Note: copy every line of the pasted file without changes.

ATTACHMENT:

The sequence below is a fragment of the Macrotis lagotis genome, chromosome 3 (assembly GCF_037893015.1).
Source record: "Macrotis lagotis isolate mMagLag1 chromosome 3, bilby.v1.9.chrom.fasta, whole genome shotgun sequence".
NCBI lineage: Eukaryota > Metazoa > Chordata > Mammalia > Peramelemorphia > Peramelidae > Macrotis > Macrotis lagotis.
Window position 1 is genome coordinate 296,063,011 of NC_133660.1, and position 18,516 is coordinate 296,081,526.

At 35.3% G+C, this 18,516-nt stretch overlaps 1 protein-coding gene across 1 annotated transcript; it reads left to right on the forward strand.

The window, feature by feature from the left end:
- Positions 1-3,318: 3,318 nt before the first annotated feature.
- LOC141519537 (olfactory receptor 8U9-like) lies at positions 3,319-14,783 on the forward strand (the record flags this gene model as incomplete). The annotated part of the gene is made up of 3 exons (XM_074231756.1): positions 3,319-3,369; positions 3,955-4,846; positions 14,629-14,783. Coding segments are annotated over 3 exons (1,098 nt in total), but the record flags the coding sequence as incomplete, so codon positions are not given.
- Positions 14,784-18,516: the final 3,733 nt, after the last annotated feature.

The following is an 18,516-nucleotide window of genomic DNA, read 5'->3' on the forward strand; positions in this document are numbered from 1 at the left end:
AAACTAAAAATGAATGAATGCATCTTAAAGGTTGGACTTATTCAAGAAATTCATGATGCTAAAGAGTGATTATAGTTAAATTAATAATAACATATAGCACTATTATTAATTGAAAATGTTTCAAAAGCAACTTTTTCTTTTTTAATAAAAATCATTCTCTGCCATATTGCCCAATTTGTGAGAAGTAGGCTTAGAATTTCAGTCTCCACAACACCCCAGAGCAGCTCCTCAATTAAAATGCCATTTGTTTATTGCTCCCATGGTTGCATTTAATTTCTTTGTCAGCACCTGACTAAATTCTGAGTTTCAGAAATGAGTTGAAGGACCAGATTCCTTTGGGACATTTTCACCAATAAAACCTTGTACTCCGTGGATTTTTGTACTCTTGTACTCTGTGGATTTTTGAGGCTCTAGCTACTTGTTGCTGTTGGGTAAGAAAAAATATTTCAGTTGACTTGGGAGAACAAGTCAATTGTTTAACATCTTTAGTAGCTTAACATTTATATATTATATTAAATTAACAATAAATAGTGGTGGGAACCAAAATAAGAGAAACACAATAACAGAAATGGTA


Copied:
The sequence below is a fragment of the Macrotis lagotis genome, chromosome 3 (assembly GCF_037893015.1).
Source record: "Macrotis lagotis isolate mMagLag1 chromosome 3, bilby.v1.9.chrom.fasta, whole genome shotgun sequence".
NCBI lineage: Eukaryota > Metazoa > Chordata > Mammalia > Peramelemorphia > Peramelidae > Macrotis > Macrotis lagotis.
Window position 1 is genome coordinate 296,063,011 of NC_133660.1, and position 18,516 is coordinate 296,081,526.

At 35.3% G+C, this 18,516-nt stretch overlaps 1 protein-coding gene across 1 annotated transcript; it reads left to right on the forward strand.

The window, feature by feature from the left end:
- Positions 1-3,318: 3,318 nt before the first annotated feature.
- LOC141519537 (olfactory receptor 8U9-like) lies at positions 3,319-14,783 on the forward strand (the record flags this gene model as incomplete). The annotated part of the gene is made up of 3 exons (XM_074231756.1): positions 3,319-3,369; positions 3,955-4,846; positions 14,629-14,783. Coding segments are annotated over 3 exons (1,098 nt in total), but the record flags the coding sequence as incomplete, so codon positions are not given.
- Positions 14,784-18,516: the final 3,733 nt, after the last annotated feature.

The following is an 18,516-nucleotide window of genomic DNA, read 5'->3' on the forward strand; positions in this document are numbered from 1 at the left end:
AAACTAAAAATGAATGAATGCATCTTAAAGGTTGGACTTATTCAAGAAATTCATGATGCTAAAGAGTGATTATAGTTAAATTAATAATAACATATAGCACTATTATTAATTGAAAATGTTTCAAAAGCAACTTTTTCTTTTTTAATAAAAATCATTCTCTGCCATATTGCCCAATTTGTGAGAAGTAGGCTTAGAATTTCAGTCTCCACAACACCCCAGAGCAGCTCCTCAATTAAAATGCCATTTGTTTATTGCTCCCATGGTTGCATTTAATTTCTTTGTCAGCACCTGACTAAATTCTGAGTTTCAGAAATGAGTTGAAGGACCAGATTCCTTTGGGACATTTTCACCAATAAAACCTTGTACTCCGTGGATTTTTGTACTCTTGTACTCTGTGGATTTTTGAGGCTCTAGCTACTTGTTGCTGTTGGGTAAGAAAAAATATTTCAGTTGACTTGGGAGAACAAGTCAATTGTTTAACATCTTTAGTAGCTTAACATTTATATATTATATTAAATTAACAATAAATAGTGGTGGGAACCAAAATAAGAGAAACACAATAACAGAAATGGTA